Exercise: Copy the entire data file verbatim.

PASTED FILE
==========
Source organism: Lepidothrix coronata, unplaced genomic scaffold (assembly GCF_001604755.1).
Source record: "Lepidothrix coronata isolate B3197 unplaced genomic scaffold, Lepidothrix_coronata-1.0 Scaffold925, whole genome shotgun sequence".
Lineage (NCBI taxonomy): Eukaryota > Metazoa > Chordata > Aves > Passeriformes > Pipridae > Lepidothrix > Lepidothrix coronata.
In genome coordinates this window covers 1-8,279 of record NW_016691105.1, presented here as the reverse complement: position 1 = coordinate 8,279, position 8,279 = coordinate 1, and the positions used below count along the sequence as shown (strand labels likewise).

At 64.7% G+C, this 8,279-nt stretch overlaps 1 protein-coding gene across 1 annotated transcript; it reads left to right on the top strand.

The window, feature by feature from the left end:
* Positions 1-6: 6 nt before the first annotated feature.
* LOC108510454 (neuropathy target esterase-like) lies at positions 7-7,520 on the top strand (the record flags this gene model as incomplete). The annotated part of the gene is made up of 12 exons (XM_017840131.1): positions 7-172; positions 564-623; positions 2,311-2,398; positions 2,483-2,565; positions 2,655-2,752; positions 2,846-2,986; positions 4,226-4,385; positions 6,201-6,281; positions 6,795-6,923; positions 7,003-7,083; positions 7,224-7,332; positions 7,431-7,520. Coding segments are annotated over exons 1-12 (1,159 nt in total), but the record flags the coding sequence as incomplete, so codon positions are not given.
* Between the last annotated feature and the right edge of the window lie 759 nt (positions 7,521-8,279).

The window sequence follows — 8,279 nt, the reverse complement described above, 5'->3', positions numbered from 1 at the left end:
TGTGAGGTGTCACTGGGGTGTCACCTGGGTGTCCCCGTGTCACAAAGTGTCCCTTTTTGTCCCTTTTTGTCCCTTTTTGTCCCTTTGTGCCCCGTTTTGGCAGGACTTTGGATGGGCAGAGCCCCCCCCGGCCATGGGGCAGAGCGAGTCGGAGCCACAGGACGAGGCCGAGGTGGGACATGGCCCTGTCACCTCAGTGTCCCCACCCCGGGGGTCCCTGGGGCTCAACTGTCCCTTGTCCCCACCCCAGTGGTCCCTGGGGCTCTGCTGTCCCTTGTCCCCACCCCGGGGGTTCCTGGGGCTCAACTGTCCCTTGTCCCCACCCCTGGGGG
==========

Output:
Source organism: Lepidothrix coronata, unplaced genomic scaffold (assembly GCF_001604755.1).
Source record: "Lepidothrix coronata isolate B3197 unplaced genomic scaffold, Lepidothrix_coronata-1.0 Scaffold925, whole genome shotgun sequence".
Lineage (NCBI taxonomy): Eukaryota > Metazoa > Chordata > Aves > Passeriformes > Pipridae > Lepidothrix > Lepidothrix coronata.
In genome coordinates this window covers 1-8,279 of record NW_016691105.1, presented here as the reverse complement: position 1 = coordinate 8,279, position 8,279 = coordinate 1, and the positions used below count along the sequence as shown (strand labels likewise).

At 64.7% G+C, this 8,279-nt stretch overlaps 1 protein-coding gene across 1 annotated transcript; it reads left to right on the top strand.

The window, feature by feature from the left end:
* Positions 1-6: 6 nt before the first annotated feature.
* LOC108510454 (neuropathy target esterase-like) lies at positions 7-7,520 on the top strand (the record flags this gene model as incomplete). The annotated part of the gene is made up of 12 exons (XM_017840131.1): positions 7-172; positions 564-623; positions 2,311-2,398; positions 2,483-2,565; positions 2,655-2,752; positions 2,846-2,986; positions 4,226-4,385; positions 6,201-6,281; positions 6,795-6,923; positions 7,003-7,083; positions 7,224-7,332; positions 7,431-7,520. Coding segments are annotated over exons 1-12 (1,159 nt in total), but the record flags the coding sequence as incomplete, so codon positions are not given.
* Between the last annotated feature and the right edge of the window lie 759 nt (positions 7,521-8,279).

The window sequence follows — 8,279 nt, the reverse complement described above, 5'->3', positions numbered from 1 at the left end:
TGTGAGGTGTCACTGGGGTGTCACCTGGGTGTCCCCGTGTCACAAAGTGTCCCTTTTTGTCCCTTTTTGTCCCTTTTTGTCCCTTTGTGCCCCGTTTTGGCAGGACTTTGGATGGGCAGAGCCCCCCCCGGCCATGGGGCAGAGCGAGTCGGAGCCACAGGACGAGGCCGAGGTGGGACATGGCCCTGTCACCTCAGTGTCCCCACCCCGGGGGTCCCTGGGGCTCAACTGTCCCTTGTCCCCACCCCAGTGGTCCCTGGGGCTCTGCTGTCCCTTGTCCCCACCCCGGGGGTTCCTGGGGCTCAACTGTCCCTTGTCCCCACCCCTGGGGG